Outstanding Academic Titles 2020: Black History Month

This week's sneak peek from our 2020 Outstanding Academic Titles list: books highlighting several facets of African-American history.

This week’s sneak peek from our 2020 Outstanding Academic Titles list: books highlighting several facets of African-American history.

1. Freedom libraries : the untold story of libraries for African Americans in the South
Selby, Mike. Rowman & Littlefield, 2019

The Civil Rights Movement was known as the freedom struggle, and its centers took on this nomenclature as well, particularly freedom houses and freedom schools, which are two of the better-documented elements of the movement. Readers should not be surprised by the addition of freedom libraries to this list, yet it is surprising how little is known of their history. All the more reason to welcome this book exactly on that subject: libraries created and fostered by civil rights activists to provide reading material to African Americans in the South, who often had little access to free public libraries and their resources (needless to say, official city libraries were segregated). This book by Selby, a professional librarian, clearly bears the marks of a passionate personal project, and the author greatly enriches this little-known chapter in the history of the freedom struggle. The text is full of personal stories and testimonies, many of which will be fairly unknown even to scholars in the field.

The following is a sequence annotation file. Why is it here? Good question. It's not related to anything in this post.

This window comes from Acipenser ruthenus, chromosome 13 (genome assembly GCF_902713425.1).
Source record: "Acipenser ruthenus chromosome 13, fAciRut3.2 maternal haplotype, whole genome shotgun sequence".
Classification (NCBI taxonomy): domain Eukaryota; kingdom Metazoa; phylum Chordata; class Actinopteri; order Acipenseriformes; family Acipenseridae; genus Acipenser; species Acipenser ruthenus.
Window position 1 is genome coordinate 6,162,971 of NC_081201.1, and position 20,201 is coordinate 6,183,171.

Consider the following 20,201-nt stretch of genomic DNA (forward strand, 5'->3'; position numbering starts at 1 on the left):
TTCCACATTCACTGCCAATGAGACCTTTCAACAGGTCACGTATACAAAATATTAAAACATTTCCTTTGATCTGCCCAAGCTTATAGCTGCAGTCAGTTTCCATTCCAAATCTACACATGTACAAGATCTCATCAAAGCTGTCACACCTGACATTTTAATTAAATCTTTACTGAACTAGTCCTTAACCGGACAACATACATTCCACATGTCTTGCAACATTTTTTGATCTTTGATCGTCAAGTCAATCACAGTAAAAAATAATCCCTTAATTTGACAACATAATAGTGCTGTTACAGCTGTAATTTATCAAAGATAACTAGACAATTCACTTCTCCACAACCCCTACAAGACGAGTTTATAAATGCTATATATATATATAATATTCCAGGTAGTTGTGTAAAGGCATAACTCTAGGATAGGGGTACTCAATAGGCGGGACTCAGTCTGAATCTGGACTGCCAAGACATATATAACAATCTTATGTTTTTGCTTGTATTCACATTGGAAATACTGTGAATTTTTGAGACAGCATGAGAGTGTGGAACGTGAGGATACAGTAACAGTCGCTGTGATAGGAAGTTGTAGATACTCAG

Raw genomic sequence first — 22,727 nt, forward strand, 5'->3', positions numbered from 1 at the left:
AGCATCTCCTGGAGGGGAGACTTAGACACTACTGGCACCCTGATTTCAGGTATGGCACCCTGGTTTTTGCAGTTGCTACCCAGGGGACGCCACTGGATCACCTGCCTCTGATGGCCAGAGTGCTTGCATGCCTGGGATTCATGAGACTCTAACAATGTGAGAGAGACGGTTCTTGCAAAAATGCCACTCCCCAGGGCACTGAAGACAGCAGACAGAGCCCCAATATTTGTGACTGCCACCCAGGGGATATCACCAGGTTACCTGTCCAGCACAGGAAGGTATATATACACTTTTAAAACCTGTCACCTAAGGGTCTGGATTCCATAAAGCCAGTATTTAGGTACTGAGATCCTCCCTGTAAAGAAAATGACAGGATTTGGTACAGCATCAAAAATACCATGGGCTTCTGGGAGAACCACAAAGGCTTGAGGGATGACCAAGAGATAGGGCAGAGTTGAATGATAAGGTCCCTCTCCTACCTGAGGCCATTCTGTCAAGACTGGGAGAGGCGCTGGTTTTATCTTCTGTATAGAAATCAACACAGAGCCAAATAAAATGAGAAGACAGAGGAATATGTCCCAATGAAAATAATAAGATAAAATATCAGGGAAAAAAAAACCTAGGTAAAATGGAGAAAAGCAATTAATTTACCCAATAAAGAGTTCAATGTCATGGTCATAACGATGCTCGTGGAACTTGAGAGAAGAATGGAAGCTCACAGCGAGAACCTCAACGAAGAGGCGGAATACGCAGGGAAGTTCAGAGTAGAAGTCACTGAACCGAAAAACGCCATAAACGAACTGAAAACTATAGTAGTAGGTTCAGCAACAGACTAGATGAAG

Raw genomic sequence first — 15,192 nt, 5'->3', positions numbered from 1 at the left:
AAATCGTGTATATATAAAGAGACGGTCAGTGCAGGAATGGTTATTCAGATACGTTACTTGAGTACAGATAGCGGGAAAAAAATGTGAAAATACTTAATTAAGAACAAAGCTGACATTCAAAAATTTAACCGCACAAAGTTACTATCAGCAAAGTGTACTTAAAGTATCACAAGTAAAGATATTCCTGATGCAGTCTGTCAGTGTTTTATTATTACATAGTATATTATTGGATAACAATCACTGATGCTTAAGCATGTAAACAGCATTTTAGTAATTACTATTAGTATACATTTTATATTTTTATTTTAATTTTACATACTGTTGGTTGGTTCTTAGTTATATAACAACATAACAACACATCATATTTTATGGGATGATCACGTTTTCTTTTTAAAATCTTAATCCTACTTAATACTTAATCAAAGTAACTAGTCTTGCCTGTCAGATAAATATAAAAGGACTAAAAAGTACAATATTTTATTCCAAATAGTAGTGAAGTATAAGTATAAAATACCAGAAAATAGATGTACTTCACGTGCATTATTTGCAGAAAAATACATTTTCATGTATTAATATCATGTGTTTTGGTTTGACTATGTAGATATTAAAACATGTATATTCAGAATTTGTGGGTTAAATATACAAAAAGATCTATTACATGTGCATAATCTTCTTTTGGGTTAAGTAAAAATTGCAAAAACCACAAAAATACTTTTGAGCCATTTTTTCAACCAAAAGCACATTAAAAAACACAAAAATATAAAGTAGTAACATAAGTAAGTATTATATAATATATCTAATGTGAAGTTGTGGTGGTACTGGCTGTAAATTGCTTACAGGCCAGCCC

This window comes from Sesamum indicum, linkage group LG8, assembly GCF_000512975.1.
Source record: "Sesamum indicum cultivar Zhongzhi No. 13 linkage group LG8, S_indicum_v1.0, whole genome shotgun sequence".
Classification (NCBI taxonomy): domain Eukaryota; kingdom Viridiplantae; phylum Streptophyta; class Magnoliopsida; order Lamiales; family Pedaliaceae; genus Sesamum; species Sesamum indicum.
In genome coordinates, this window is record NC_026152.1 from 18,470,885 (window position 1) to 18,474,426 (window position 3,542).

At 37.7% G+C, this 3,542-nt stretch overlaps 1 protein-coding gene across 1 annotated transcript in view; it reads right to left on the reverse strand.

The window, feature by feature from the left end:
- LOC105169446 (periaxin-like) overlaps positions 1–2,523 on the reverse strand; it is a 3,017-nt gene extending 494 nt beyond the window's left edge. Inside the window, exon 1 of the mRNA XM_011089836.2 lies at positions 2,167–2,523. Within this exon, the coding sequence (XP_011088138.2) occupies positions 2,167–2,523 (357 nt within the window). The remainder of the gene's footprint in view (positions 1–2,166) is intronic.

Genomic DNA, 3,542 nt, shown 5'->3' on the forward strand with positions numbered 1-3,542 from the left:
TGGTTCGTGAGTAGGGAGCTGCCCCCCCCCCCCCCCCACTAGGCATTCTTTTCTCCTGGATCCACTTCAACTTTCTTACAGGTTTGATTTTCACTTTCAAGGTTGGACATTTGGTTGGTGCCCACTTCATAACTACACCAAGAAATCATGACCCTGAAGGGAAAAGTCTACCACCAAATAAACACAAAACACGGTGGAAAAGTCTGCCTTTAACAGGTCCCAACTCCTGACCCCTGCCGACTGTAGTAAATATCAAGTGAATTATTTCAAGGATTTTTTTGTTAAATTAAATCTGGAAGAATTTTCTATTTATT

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2. Saints in the struggle : Church of God in Christ activists in the Memphis Civil rights movement, 1954–1968
Chism, Jonathan. Lexington Books, 2019

image of book cover

Conventional historical knowledge of the civil rights period holds that black Pentecostal churches largely refrained from political activism. In this well-documented text, Chism (Univ. of Houston-Downtown) ably refutes that interpretation. Taking the Church of God in Christ in Memphis, Tennessee, as a case study, he details the ways churches linked membership among the elect of God to the secular obligations of citizenship. Chism’s study draws from printed sources and a few solid oral histories as much as from primary material to focus on the short Civil Rights Movement (1954–1968), a story that has been hiding in plain sight. One of the book’s strengths is the author’s ability to meld professional insight with the social insight of being on the inside of the movement as a church member. In the process, he is able to perceive the role of women and avoid the trap of concentrating strictly on the agency of male clergy, while deftly weaving together the religious and social politics of race in Memphis. View on Amazon

3. Harriet Tubman : a life in American history
Walters, Kerry. ABC-CLIO, 2020

Book Cover